We headed first for Carter hide. The usual tranquil scene greeted us, but little in the way of birds. A lone Coot was feeding in a desultory way in front of the hide, and a family of Long-tailed Tits were working their way along the left-hand shore. A Jay and a couple more Jays flew in above the Long-taileds and squawked loudly from their hidden spot. A pair of Mallards drifted along, the male fully out of eclipse and doing the courtship head-bobbing thing, which the female ignored. I can't remember if we saw a Kingfisher from this hide, but we certainly saw one (briefly) by the near shore as we continued on to Willow hide.

No sign of the Wigeons or the Shoveler from Willow hide. A few Black-headed Gulls were around and making a racket, while equally in evidence but keeping quiet were Gadwalls, Coots, Mallards, Tufties... the usual. And the Little Grebe was still there.

The Teal flock has grown to about 10 birds, most of them hanging round the exposed muddy bits near the hide. Some of the young/eclipse males are now beginning to show proper male-like plumage - hope they are still around when they have fully completed their moult.

This is, I'm almost sure, the last Migrant Hawker that will appear in my blog in 2013. It was hovering in one of the inlets halfway down Long Lake. As we stood watching it, a Kingfisher flew past. Then it went past again. And again. We had about five flybys in all, one of them very close. Great stuff.

Another Long Lake Odonata - a very late male Common Blue Damselfly. We went on to the big field, had a look (not a lot there) and retraced our steps. We called into the Willow hide for another quick look and I was pleased to see that the Wigeons had now appeared. What's more, they'd increased since my Sunday visit, to a magnificent three.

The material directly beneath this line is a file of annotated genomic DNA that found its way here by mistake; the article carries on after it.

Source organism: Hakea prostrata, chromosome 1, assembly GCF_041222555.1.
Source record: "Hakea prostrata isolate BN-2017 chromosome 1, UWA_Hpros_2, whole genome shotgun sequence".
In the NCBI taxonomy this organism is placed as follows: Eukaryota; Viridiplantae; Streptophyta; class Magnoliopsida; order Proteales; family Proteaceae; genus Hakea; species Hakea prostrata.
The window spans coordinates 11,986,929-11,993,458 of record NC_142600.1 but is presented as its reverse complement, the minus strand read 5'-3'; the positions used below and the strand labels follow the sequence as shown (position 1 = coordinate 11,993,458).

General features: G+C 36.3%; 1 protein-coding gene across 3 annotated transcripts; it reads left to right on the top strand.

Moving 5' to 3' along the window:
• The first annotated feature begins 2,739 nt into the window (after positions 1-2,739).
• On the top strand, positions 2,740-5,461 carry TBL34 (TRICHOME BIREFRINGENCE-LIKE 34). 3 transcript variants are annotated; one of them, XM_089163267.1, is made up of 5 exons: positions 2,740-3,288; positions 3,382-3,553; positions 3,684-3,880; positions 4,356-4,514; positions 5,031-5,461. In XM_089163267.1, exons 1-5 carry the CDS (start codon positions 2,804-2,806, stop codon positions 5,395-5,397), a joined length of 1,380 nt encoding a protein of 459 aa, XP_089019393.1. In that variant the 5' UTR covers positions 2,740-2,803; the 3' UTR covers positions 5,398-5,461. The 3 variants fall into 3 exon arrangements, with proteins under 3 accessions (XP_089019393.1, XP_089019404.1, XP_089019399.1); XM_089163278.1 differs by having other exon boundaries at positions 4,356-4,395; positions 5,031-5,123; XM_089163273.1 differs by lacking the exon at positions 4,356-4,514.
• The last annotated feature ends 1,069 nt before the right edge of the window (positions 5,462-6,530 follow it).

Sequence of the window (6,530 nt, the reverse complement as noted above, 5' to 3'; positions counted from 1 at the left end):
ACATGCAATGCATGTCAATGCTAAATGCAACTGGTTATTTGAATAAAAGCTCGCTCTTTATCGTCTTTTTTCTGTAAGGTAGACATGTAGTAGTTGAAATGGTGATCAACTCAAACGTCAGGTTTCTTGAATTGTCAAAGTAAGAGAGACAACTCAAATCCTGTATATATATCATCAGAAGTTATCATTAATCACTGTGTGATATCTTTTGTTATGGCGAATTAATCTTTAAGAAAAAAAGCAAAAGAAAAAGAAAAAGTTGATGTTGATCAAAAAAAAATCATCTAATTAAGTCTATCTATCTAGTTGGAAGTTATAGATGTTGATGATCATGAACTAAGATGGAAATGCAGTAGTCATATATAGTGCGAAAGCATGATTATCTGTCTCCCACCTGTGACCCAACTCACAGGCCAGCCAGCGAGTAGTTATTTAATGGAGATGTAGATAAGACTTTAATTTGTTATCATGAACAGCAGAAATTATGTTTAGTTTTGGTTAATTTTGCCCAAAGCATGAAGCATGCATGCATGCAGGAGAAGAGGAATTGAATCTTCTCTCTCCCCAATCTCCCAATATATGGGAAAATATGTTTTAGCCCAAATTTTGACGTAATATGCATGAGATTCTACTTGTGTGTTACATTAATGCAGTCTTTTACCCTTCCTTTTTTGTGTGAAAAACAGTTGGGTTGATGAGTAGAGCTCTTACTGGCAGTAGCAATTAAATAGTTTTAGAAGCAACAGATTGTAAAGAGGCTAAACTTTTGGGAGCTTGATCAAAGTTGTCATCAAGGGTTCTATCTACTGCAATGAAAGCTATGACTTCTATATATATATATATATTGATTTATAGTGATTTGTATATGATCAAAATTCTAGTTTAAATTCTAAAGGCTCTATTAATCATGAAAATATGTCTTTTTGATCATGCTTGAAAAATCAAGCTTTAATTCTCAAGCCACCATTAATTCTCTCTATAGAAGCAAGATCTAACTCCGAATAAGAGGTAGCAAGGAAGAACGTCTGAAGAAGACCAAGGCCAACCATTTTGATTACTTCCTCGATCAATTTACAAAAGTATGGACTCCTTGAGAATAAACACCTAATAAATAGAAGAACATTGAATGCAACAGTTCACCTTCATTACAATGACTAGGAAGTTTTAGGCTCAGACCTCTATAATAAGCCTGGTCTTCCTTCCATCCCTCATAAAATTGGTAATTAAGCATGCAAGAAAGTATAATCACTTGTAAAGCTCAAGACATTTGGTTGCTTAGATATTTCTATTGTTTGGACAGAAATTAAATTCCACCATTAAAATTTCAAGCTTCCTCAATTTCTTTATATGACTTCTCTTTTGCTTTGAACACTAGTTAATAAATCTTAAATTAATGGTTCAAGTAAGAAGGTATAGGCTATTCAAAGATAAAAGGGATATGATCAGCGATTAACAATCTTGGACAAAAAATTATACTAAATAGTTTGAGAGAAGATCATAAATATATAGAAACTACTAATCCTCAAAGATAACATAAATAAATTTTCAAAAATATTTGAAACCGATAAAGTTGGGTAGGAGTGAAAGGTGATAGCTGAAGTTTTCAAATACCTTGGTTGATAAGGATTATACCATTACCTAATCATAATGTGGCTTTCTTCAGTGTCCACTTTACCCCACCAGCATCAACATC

As we walked down from Willow to Tyler hide, it began to rain rather hard, and I was glad to take refuge in a deserted hide and spend a bit of time enjoying the view in dryness and comfort while the poor birds got rained on. The experience was considerably enhanced by a slice of truly superlative chocolate cake which my companion had thoughtfully provided :)

Among the Greylags chilling on the Serengeti was this rather gorgeous cream-coloured leucistic bird. I haven't seen it before, but two things have since occurred to me. 1) According to Howard Vaughan, the Sevenoaks Greylags sometimes go up to Rainham (presumably this is known by ring numbers), and 2) I have seen a leucistic Greylag just like this one at Rainham. Being something of a nerd when it comes to plumage aberrations, I feel compelled to tell you all that this is (maybe) an example of the 'brown' mutation, in which the black/grey eumelanin pigment is incompletely oxidised so comes out brown (and then bleaches with exposure to sunlight). But I'm not certain. Anyway, if you want to geek out over pigments and stuff then I recommend this paper.

We'd been here a while when Penny noticed a Kingfisher perched in a tiny tree on the far side of the Serengeti. It sat there for quite a while. Here it is being watched by an interestingly alba-like Pied Wagtail.

Then it took off and flew in a loop around the nearest island, coming quite close at one point and at another giving a fine show of hovering.

Again, no waders to be found here apart from the expected ones - plenty of Lapwings and a handful of Snipes, including one which was pretty close to the hide.

We went on to Sutton hide, from where we saw a pair of Great Crested Grebes, some geese and Cormorants on the foreshore, and after a short while this lovely Grey Wagtail, which landed by the little channel in front of us and made its way in the direction of Kingfisher hide. You can see by the extreme noise in this image how dark and gloomy the sky had become by this point.

Another dark and noisy pic to finish. I don't suppose anyone would care to venture an ID on these mushrooms? Cap diameter about 6-7cm. Lots of them growing out of a well-rotted log. I forgot to say earlier that there were also a couple of Fly Agarics in the woods by Carter hide.

ETA - thanks Greenie for ID - Sulphur Tuft looks like a good call to me.

So not the best day weatherwise but a really enjoyable walk around, and lots of nice autumnal stuff going on. Plus more Kingfisher sightings than I've ever had here. Thanks Penny for a great morning and excellent cake :)